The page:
Wednesday, 18 November 2020 07:55

Not all GHGs are the same

Written by  Staff Reporter
NZRSB chair Grant Bunting believes methane emissions should be accounted for differently from carbon dioxide and nitrous oxide. NZRSB chair Grant Bunting believes methane emissions should be accounted for differently from carbon dioxide and nitrous oxide.

The New Zealand Roundtable for Sustainable Beef (NZRSB) is calling for a new, more accurate, method for calculating methane emissions.

The new approach – called Global Warming Potential Star (GWP*) – has been developed based on the traditional emissions calculation method GWP100. The GPW100 method assumes all greenhouse gasses are cumulative (i.e. they never reduce). However, while this is correct for both carbon dioxide and nitrous oxide, methane has a lifespan of approximately 10 years before it disintegrates.

The NZRSB – described as a multi-stakeholder forum focused on producing sustainable beef in New Zealand – says this proves that different greenhouse gases behave differently.

“Modifying the use of GWP so that it accounts for the differences between short-lived and long-lived gases better connects emissions and warming. For countries with high methane emissions, this can make a big difference in how reducing emissions is understood and progressed,” says NZRSB chair Grant Bunting.

He acknowledges that methane has a climate impact and says the NZRSB is not advocating for this impact to be treated softer than other greenhouse gases. “However, given that methane survives in the atmosphere for 10 years – whereas the other two main greenhouse gases survive for thousands of years – we think methane emissions should be accounted for differently from carbon dioxide and nitrous oxide.”

Bunting says for the beef industry GWP* means that if herd numbers remain the same after 10 years then methane levels remain constant, with the quantity emitted equalling the quantity disintegrating.

“Importantly, if methane emissions are held constant, climate impact will remain constant,” he adds.

“The New Zealand red meat sector has already reduced methane emissions by more than 30% since 1990, so we’re already making good progress.”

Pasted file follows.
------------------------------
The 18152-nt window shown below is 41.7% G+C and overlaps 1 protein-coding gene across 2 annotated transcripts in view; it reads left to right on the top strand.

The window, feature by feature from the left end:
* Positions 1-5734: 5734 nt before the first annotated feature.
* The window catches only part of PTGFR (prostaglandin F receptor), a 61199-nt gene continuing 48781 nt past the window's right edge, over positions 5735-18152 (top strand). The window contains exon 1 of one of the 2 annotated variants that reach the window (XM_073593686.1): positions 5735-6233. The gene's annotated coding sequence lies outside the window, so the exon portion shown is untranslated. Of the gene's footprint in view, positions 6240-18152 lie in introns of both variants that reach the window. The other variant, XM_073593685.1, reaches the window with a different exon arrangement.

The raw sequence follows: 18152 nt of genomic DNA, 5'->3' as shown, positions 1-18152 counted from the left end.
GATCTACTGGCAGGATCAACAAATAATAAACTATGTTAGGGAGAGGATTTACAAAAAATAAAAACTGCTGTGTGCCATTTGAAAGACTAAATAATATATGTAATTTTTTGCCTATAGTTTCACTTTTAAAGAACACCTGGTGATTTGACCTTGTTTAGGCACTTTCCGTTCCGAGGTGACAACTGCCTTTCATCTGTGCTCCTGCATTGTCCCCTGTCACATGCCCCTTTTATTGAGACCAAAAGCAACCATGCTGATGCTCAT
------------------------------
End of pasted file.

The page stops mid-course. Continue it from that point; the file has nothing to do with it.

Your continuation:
Bunting explains that if all GHG emissions are treated the same – as they are using GWP100 – short-lived emissions are unequally accounted for.

“As we learn more, and the science develops, we need to ensure our approach remains relevant.”

Bunting believes the GWP* approach is gaining traction around the world.

“If New Zealand wants to be a world leader in this space it is time we started using an accurate measure that correlates to actual warming,” he adds.

More like this

Dairy, beef, and lamb exports rise

The monthly value of goods exports in October 2021 rose $552 million (12%) from October 2020, to $5.3 billion, according to Statistics NZ.

Shortage beefs up prices

A global shortage of beef and surge in demand has lifted farmgate prices for New Zealand farmers.

Programme to take beef into future

Beef + Lamb New Zealand Genetics is launching a beef programme, which it says is designed to generate more income for beef producers and the economy while also protecting the environment.


Machinery & Products

New disc cultivator launched

Väderstad has introduced a new disc cultivator – the Carrier XT 425-625 – featuring rotating disc axles, that optimizes results…

JD unlocks its digital system

As a long-term advocate of digital technology, John Deere has taken the route of mass data capture, rather than concentrating…

» The RNG Weather Report

» Latest Print Issues Online

The Hound

Fruitful change?

OPINION: Your canine crusader notes that meat company Silver Fern Farms has undergone quite a refresh over the last few…

All for show?

OPINION: The Hound notes that Fonterra is cashing in on the curent government's largesse with taxpayer money.

» Connect with Rural News

» eNewsletter

Subscribe to our weekly newsletter